Survey Says: Interest in Green Data Centres Declining

Survey Says: Interest in Green Data Centres Declining

By Greg McNevin

February 20, 2009: Despite green initiatives delivering significant cost savings, a new survey has revealed that only one in eight data centre managers are implementing energy saving solutions to reduce carbon footprint, as opposed to one in three during 2008.

The survey canvassed attendees to this year's Data Centre World, with only one in eight data centre managers citing a desire to go green as the key reason for implementing energy saving solutions, a fall from one in three this time last year.

The effects of the credit crunch mean that reducing the carbon footprint of data centres has become less of a priority than ever before, however, while the desire to "go green" may be diminishing, over two thirds of data centres are still proactively implementing policies and technologies that will enable them to minimise power consumption.

Somewhat worryingly, the research also revealed that eight percent of data centre managers are not bothered about their future power consumption, and are not implementing any power saving strategies to be more green.

A further one in ten data centre managers would like to be doing more to reduce power consumption, but concerns that implementing these strategies would be too difficult and impact upon the service they can offer customers are preventing them from taking steps.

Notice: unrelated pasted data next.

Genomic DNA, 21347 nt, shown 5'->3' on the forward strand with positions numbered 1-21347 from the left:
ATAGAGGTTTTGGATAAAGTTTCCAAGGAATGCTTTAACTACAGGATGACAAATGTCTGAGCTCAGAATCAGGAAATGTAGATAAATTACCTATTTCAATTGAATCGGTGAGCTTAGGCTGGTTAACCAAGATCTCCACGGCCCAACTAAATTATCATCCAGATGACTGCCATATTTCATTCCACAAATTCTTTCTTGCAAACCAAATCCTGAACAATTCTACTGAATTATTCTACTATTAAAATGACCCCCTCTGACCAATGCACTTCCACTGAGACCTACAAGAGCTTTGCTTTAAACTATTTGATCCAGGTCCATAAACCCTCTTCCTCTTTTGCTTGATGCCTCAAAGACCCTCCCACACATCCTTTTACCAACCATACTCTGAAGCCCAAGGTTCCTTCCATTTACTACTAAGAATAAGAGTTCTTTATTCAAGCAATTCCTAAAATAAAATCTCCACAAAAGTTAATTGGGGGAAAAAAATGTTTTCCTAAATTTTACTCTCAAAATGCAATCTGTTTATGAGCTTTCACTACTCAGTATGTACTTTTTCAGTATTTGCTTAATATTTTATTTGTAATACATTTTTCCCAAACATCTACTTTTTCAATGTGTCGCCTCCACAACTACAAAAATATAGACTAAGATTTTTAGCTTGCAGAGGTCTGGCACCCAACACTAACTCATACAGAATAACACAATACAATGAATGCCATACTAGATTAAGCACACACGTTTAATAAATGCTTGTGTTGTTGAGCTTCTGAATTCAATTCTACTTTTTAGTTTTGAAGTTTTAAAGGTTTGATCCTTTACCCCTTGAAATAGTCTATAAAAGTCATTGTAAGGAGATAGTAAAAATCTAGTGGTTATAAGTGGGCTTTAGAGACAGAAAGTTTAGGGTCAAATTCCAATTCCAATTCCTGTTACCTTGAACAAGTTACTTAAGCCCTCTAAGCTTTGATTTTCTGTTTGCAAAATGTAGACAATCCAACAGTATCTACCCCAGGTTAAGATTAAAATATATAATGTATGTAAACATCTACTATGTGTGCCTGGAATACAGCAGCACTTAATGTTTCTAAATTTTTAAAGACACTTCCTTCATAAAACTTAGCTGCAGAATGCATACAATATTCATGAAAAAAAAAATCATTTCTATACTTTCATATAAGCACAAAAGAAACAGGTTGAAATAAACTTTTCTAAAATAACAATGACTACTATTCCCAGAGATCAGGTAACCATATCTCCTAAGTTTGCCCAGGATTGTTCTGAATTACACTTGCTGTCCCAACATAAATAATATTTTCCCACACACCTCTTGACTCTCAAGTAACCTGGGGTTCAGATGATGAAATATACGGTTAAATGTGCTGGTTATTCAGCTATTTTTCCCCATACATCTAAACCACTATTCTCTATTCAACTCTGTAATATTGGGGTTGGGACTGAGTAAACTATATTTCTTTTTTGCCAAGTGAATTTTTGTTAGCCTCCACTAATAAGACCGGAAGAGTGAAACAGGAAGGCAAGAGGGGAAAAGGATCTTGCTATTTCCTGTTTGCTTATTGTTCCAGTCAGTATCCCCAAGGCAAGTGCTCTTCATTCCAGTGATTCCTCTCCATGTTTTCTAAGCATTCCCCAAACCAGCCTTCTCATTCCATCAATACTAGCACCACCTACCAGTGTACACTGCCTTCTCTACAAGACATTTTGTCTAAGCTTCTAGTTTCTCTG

Not a single respondent thought that their data centre was already completely optimised in terms of energy efficiency, highlighting the fact that there is still plenty of room for improvement in the sector, and with only 2 percent of managers stating that being more economical would be prohibitively expensive, it is a realistic aspiration for most data centres.

"Last year, energy efficiency and power conservation were the words on everyone's lips, from Government-backed green initiatives, to businesses and households being encouraged to 'go green', today energy efficiency and power conservation are instead the main tools for keeping afloat during the credit crunch," says Sarah Williams, Event Director of Turret Group, organisers of Data Centre World.

"It is vital for data centres to cut costs at every possible opportunity in order to maintain their businesses, especially given the reduced customer demand at the moment. It is fantastic that so many data centres are taking steps to reduce their energy consumption - for whatever reason - as this can only have positive effects in the long run."

While being "green" may not be a priority during today's difficult economic climate, the fact still remains that any reduction in power is a positive thing for the industry - especially when data centre energy requirements are expected to double over the next four years.

Comment on this story

Business Solution: